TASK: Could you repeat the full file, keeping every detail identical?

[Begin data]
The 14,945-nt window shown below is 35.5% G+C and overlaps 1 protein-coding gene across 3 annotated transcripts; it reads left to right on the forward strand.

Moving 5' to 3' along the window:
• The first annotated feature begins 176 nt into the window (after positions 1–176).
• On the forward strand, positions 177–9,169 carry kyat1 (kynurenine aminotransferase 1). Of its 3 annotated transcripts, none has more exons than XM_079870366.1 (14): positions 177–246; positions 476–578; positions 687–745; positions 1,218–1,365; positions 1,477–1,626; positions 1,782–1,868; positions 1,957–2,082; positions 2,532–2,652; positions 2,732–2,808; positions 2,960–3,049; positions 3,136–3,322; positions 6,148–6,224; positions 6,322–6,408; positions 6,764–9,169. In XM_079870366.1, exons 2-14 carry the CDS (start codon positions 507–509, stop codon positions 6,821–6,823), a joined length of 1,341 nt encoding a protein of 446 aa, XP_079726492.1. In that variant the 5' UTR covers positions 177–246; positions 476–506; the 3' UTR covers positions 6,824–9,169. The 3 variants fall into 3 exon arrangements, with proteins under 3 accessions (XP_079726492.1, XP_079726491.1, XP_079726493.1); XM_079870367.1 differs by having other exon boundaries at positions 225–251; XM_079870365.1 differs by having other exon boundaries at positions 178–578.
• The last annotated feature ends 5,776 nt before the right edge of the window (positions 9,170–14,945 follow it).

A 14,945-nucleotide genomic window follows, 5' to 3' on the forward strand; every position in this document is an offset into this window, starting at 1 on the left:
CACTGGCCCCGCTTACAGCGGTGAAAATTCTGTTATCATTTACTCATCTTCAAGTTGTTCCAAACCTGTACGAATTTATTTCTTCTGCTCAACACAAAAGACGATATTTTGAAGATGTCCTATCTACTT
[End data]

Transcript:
The 14,945-nt window shown below is 35.5% G+C and overlaps 1 protein-coding gene across 3 annotated transcripts; it reads left to right on the forward strand.

Moving 5' to 3' along the window:
• The first annotated feature begins 176 nt into the window (after positions 1–176).
• On the forward strand, positions 177–9,169 carry kyat1 (kynurenine aminotransferase 1). Of its 3 annotated transcripts, none has more exons than XM_079870366.1 (14): positions 177–246; positions 476–578; positions 687–745; positions 1,218–1,365; positions 1,477–1,626; positions 1,782–1,868; positions 1,957–2,082; positions 2,532–2,652; positions 2,732–2,808; positions 2,960–3,049; positions 3,136–3,322; positions 6,148–6,224; positions 6,322–6,408; positions 6,764–9,169. In XM_079870366.1, exons 2-14 carry the CDS (start codon positions 507–509, stop codon positions 6,821–6,823), a joined length of 1,341 nt encoding a protein of 446 aa, XP_079726492.1. In that variant the 5' UTR covers positions 177–246; positions 476–506; the 3' UTR covers positions 6,824–9,169. The 3 variants fall into 3 exon arrangements, with proteins under 3 accessions (XP_079726492.1, XP_079726491.1, XP_079726493.1); XM_079870367.1 differs by having other exon boundaries at positions 225–251; XM_079870365.1 differs by having other exon boundaries at positions 178–578.
• The last annotated feature ends 5,776 nt before the right edge of the window (positions 9,170–14,945 follow it).

A 14,945-nucleotide genomic window follows, 5' to 3' on the forward strand; every position in this document is an offset into this window, starting at 1 on the left:
CACTGGCCCCGCTTACAGCGGTGAAAATTCTGTTATCATTTACTCATCTTCAAGTTGTTCCAAACCTGTACGAATTTATTTCTTCTGCTCAACACAAAAGACGATATTTTGAAGATGTCCTATCTACTT